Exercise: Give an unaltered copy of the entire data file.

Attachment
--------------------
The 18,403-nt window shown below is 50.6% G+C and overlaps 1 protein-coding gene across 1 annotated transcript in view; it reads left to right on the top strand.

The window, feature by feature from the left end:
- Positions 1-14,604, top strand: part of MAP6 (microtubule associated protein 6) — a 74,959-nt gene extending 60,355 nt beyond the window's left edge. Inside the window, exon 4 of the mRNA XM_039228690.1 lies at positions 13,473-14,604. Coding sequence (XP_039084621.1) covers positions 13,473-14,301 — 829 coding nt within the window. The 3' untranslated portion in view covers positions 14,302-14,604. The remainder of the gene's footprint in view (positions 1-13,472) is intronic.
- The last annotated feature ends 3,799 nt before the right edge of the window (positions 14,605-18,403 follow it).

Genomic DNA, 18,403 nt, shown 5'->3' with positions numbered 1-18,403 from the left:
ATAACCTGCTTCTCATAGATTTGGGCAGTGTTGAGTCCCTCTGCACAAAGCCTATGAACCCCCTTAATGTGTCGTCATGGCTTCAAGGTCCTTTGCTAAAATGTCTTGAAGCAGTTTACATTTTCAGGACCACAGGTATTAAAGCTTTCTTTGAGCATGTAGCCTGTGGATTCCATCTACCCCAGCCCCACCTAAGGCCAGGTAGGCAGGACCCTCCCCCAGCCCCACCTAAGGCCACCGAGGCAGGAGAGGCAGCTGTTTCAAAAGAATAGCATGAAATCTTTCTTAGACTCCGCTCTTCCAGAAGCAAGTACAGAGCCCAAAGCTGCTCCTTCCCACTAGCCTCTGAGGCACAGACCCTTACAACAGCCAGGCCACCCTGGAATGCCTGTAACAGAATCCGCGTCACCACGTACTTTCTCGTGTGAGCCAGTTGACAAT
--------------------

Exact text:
The 18,403-nt window shown below is 50.6% G+C and overlaps 1 protein-coding gene across 1 annotated transcript in view; it reads left to right on the top strand.

The window, feature by feature from the left end:
- Positions 1-14,604, top strand: part of MAP6 (microtubule associated protein 6) — a 74,959-nt gene extending 60,355 nt beyond the window's left edge. Inside the window, exon 4 of the mRNA XM_039228690.1 lies at positions 13,473-14,604. Coding sequence (XP_039084621.1) covers positions 13,473-14,301 — 829 coding nt within the window. The 3' untranslated portion in view covers positions 14,302-14,604. The remainder of the gene's footprint in view (positions 1-13,472) is intronic.
- The last annotated feature ends 3,799 nt before the right edge of the window (positions 14,605-18,403 follow it).

Genomic DNA, 18,403 nt, shown 5'->3' with positions numbered 1-18,403 from the left:
ATAACCTGCTTCTCATAGATTTGGGCAGTGTTGAGTCCCTCTGCACAAAGCCTATGAACCCCCTTAATGTGTCGTCATGGCTTCAAGGTCCTTTGCTAAAATGTCTTGAAGCAGTTTACATTTTCAGGACCACAGGTATTAAAGCTTTCTTTGAGCATGTAGCCTGTGGATTCCATCTACCCCAGCCCCACCTAAGGCCAGGTAGGCAGGACCCTCCCCCAGCCCCACCTAAGGCCACCGAGGCAGGAGAGGCAGCTGTTTCAAAAGAATAGCATGAAATCTTTCTTAGACTCCGCTCTTCCAGAAGCAAGTACAGAGCCCAAAGCTGCTCCTTCCCACTAGCCTCTGAGGCACAGACCCTTACAACAGCCAGGCCACCCTGGAATGCCTGTAACAGAATCCGCGTCACCACGTACTTTCTCGTGTGAGCCAGTTGACAAT